Wind is the air, moving, at a speed greater than a breeze.
It is also energy.
It is a habitat. Humans and cottonwood trees both live in it.
It is not something to be endured.
It is something to be lived.
That we have named it shows it is part of who we are. It is not outside of us.
So, too, with stillness. We gave a word to that, too. That we identify it with age and death is a gift from the trees. Youth, too.
In our language, our ancestors live.
Ancestor in poplars. The year after the fire. Lake Conconully.
And guide us. It is poverty to view words as descriptions of a real, physical world. That is only a use to which they have been put.
We are not a use, just as these cottonwoods in water are not a use but intimately connected with the wind. Look into its face.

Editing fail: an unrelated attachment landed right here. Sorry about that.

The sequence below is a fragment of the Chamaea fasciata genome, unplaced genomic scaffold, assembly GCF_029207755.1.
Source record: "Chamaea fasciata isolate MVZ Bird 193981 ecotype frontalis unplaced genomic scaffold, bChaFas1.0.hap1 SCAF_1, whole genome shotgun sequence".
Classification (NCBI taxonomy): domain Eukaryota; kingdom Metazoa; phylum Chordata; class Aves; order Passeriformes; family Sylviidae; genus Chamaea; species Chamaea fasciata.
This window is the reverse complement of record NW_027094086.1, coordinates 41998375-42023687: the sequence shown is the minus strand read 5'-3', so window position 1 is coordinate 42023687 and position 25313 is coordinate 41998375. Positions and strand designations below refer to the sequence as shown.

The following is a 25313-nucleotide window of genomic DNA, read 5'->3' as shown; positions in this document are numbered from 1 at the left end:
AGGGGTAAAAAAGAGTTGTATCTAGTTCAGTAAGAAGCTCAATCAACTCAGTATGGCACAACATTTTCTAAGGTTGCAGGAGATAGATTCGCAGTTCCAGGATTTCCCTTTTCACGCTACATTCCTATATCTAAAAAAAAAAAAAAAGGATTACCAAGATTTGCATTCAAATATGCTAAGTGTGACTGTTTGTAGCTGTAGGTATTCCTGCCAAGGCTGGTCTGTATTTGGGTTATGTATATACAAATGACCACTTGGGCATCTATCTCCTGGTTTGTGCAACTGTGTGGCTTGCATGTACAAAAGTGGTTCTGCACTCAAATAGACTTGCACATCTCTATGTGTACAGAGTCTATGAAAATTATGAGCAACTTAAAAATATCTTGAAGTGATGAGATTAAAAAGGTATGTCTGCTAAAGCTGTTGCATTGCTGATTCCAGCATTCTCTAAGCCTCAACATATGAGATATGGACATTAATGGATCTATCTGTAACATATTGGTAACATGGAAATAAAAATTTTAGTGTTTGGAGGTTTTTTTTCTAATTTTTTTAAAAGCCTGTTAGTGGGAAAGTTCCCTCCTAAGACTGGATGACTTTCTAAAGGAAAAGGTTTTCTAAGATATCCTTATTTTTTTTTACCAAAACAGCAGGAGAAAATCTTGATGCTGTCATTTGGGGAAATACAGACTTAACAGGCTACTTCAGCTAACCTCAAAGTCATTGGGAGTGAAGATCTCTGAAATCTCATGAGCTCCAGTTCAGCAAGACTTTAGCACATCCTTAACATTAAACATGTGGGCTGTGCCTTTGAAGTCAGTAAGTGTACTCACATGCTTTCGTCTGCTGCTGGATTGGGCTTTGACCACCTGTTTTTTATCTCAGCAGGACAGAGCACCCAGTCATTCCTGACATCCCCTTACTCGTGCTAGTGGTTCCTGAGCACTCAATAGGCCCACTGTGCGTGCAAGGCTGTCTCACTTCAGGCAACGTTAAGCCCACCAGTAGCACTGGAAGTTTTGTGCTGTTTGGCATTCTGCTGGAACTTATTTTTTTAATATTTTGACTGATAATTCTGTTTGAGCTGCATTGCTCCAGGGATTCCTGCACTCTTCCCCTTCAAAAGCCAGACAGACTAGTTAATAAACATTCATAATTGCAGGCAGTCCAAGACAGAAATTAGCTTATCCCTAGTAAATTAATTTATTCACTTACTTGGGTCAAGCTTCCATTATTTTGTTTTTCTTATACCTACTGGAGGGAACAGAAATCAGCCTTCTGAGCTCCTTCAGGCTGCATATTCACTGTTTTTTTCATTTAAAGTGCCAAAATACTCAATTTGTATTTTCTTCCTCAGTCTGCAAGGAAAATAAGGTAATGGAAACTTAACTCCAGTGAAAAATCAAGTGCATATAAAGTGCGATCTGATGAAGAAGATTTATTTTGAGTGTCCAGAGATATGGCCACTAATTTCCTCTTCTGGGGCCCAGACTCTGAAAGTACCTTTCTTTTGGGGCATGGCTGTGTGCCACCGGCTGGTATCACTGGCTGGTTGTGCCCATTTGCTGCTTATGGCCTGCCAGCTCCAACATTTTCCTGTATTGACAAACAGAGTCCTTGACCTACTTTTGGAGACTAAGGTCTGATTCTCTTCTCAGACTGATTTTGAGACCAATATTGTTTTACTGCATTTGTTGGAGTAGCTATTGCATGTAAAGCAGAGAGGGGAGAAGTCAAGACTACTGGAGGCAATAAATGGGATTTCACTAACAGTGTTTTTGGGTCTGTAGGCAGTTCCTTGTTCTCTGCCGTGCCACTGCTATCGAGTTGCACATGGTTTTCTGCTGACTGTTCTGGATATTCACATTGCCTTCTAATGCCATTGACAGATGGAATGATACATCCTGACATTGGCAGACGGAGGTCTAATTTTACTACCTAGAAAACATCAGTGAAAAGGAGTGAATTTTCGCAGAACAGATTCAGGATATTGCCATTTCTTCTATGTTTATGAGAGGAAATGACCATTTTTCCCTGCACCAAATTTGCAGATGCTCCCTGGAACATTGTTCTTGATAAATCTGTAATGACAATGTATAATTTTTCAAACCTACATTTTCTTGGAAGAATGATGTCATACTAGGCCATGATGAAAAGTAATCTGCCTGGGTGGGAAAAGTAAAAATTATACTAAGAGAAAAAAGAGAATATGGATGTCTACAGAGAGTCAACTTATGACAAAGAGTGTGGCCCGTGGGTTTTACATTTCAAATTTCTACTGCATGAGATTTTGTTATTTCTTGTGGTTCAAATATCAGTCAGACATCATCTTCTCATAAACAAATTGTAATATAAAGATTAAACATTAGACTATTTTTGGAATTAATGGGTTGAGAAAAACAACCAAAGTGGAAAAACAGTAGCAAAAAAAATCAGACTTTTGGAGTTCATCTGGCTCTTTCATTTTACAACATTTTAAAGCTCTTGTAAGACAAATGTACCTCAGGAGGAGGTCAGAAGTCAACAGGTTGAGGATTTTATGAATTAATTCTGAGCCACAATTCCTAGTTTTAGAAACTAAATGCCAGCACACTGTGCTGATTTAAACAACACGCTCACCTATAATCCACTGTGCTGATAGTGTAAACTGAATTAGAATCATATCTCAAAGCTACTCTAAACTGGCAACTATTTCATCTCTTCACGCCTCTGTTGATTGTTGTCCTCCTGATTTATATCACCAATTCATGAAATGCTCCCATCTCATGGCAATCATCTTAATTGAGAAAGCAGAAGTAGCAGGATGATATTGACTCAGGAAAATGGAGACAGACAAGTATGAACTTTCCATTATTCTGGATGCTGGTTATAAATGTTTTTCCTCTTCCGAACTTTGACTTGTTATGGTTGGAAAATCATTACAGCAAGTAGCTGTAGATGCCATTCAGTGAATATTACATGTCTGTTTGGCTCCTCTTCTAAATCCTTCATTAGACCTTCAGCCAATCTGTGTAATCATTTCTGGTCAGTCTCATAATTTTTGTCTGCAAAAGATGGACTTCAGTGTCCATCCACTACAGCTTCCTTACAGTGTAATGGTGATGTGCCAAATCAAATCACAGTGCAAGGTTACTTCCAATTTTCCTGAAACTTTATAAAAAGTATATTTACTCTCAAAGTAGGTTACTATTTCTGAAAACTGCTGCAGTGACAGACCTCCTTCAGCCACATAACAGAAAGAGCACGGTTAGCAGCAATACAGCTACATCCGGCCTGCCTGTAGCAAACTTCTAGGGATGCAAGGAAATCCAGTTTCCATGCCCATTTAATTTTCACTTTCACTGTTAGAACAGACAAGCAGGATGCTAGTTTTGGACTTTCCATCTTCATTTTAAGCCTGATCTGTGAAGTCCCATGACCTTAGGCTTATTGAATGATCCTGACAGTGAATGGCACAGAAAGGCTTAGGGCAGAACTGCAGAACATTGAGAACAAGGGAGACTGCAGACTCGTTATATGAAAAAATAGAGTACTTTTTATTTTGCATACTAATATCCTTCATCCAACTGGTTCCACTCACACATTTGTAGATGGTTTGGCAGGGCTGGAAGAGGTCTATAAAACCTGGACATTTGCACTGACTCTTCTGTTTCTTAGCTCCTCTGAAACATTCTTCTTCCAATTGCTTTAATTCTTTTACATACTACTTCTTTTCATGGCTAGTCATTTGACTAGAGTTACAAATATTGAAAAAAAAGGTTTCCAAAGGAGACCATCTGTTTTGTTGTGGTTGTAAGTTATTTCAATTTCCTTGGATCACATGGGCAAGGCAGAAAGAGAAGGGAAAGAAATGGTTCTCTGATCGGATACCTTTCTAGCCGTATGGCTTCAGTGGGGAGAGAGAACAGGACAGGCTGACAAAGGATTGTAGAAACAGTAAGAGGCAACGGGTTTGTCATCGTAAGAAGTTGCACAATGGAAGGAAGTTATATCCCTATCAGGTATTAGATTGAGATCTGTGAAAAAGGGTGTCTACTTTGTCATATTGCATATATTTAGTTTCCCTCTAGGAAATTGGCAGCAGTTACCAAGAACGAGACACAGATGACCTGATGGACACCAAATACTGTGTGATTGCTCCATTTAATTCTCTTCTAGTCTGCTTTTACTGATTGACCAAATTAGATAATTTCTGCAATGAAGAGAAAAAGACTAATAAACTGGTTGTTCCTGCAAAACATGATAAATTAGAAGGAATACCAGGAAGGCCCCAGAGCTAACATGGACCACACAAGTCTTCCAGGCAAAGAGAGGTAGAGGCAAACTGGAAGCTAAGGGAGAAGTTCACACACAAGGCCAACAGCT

You are looking deep into time. You are looking deep into yourself. You can turn from that to “practical” ends, but you will lose yourself.
Environmental thinking is a way of trying to keep self and materiality present in the same moment. It is healing an error — a social error — but not the world. That needs no healing. That we treat it as an environment rather than ourselves is what needs healing.
We live in the world. In fact, that’s what the word “world” means: where humans live. There are other worlds. Our ancestors knew this.
The Serpent of Siebenfelsen
That’s why the Duke of Sachsen-Gotha-Eisenach gave the poet Goethe a huntsman’s hut outside of his hunting lodge. It wasn’t so the poet could create beauty.
It was so that he could negotiate a new path, like any other physicist or engineer. But don’t take it from me. Take it from your ancestors.
They are many, and one.
Whatever form they take.
They live in the wind, too.
Ancestral Space at Head Smashed In Buffalo Jump
They are the ones who tell you that it’s blowing. Today I give thanks.
Bears passing through the country of the wind.
How about you?